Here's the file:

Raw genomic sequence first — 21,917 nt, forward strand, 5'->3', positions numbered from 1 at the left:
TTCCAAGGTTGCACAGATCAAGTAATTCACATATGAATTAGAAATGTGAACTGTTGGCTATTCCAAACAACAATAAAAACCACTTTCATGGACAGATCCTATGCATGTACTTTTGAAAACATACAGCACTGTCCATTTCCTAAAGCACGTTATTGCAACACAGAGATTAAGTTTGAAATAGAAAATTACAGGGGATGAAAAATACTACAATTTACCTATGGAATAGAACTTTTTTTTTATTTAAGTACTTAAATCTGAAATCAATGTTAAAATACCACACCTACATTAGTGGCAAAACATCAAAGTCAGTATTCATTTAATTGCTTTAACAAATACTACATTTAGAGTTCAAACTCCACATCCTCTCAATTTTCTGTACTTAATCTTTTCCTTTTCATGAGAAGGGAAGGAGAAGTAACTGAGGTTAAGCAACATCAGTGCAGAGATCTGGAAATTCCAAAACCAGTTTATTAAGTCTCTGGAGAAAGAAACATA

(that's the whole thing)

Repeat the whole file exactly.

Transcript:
Raw genomic sequence first — 21,917 nt, forward strand, 5'->3', positions numbered from 1 at the left:
TTCCAAGGTTGCACAGATCAAGTAATTCACATATGAATTAGAAATGTGAACTGTTGGCTATTCCAAACAACAATAAAAACCACTTTCATGGACAGATCCTATGCATGTACTTTTGAAAACATACAGCACTGTCCATTTCCTAAAGCACGTTATTGCAACACAGAGATTAAGTTTGAAATAGAAAATTACAGGGGATGAAAAATACTACAATTTACCTATGGAATAGAACTTTTTTTTTATTTAAGTACTTAAATCTGAAATCAATGTTAAAATACCACACCTACATTAGTGGCAAAACATCAAAGTCAGTATTCATTTAATTGCTTTAACAAATACTACATTTAGAGTTCAAACTCCACATCCTCTCAATTTTCTGTACTTAATCTTTTCCTTTTCATGAGAAGGGAAGGAGAAGTAACTGAGGTTAAGCAACATCAGTGCAGAGATCTGGAAATTCCAAAACCAGTTTATTAAGTCTCTGGAGAAAGAAACATA